It has been a weekend of derbies in the Premier League as the East Midlands, North London, and Manchester Derbies all took place. There was also a London Derby between Chelsea and Crystal Palace but that was not a headline-grabber and so, it went under the radar.
This weekend’s games were dominated by a very specific incident involving Marcus Rashford and what it means to be interfering with play.
The incident: Casemiro tries to penetrate the Manchester City backline with a through-pass. Marcus Rashford, who is an offside position, seems to be about to take control of the ball but does not. The Manchester City defenders and goalkeeper all seem drawn to the ball but none of them takes it. It must be noted no one, including Rashford, has touched the ball yet. Bruno Fernandes finally receives the ball and puts it in the back of the net. The goal is initially disallowed but upon review, it is given as the referee deems Marcus Rashford has not interfered with play.
Offsides and the rules behind that occurence are explained in Law 11 of the Laws of the game.
Section 2 is as follows:
A player in an offside position at the moment the ball is played or touched by a team-mate is only penalised on becoming involved in active play by:
interfering with play by playing or touching a ball passed or touched by a team-mate or interfering with an opponent by:
- preventing an opponent from playing or being able to play the ball by clearly obstructing the opponent’s line of vision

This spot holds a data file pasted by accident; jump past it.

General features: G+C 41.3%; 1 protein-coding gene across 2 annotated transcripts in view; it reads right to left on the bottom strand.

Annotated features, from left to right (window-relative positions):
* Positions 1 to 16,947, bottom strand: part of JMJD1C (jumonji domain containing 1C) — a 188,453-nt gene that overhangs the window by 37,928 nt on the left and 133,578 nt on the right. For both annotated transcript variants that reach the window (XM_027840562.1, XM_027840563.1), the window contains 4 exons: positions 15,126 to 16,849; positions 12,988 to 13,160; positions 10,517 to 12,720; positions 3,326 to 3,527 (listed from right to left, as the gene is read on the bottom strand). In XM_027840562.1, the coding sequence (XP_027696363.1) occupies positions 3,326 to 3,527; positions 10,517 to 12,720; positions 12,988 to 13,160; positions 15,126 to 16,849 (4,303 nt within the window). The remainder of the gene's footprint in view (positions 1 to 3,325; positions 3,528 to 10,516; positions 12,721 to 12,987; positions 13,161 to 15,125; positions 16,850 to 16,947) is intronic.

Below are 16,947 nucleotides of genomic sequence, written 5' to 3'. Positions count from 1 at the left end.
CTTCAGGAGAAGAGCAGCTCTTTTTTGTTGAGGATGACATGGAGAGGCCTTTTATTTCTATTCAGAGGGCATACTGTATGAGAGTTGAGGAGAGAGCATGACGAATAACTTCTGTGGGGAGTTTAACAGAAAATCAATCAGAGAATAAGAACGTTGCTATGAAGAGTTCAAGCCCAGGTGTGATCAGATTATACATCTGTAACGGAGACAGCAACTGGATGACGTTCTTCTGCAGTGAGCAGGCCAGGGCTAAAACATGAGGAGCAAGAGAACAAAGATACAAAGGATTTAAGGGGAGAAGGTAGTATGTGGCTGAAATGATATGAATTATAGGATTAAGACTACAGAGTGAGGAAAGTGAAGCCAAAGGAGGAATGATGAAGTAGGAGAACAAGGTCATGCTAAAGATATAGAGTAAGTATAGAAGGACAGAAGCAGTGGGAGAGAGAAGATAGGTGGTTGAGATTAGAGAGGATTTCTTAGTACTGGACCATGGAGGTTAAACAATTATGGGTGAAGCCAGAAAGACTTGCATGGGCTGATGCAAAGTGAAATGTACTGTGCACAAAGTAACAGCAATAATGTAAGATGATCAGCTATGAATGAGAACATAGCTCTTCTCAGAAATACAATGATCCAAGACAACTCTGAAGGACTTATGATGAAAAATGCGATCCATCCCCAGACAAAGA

- challenging an opponent for the ball
- clearly attempting to play a ball which is close when this action impacts on an opponent
- making an obvious action which clearly impacts on the ability of an opponent to play the ball
Now per the situation we saw on Saturday, Rashford did not prevent anyone from getting to the ball, he did not challenge for the ball, and he did not make an action which impacted Manchester City’s ability to play the ball. So, on a technical level, Rashford did not do anything to trigger an offside call.
However, his presence altered the actions of every player around him. Ederson, Manuel Akanji and Kyle Walker all seemed a bit reluctant to challenge Rashford for the ball and this gave Fernandes an easier route to the ball. In addition, Ederson being off his line but not reaching the ball made the finish a lot easier. The unfortunate aspect for City is that the officials cannot account for the changed behaviour of their players so the goal standing is the right decision.
On a personal level, I believe this call sets a bad precedent. I think it goes against the spirit of the offside rule as Rashford whilst not interfering with play on a technical level, his presence and actions were disruptive and changed the game situation. It would not have raised any eyebrows if the goal had been disallowed and I admire the referee’s bravery to read the situation as he did as it was the harder decision but sticking by a decision that was likely to be unpopular deserves praise.
Regardless, I think it was a poor decision and Manchester United was ridiculously lucky there.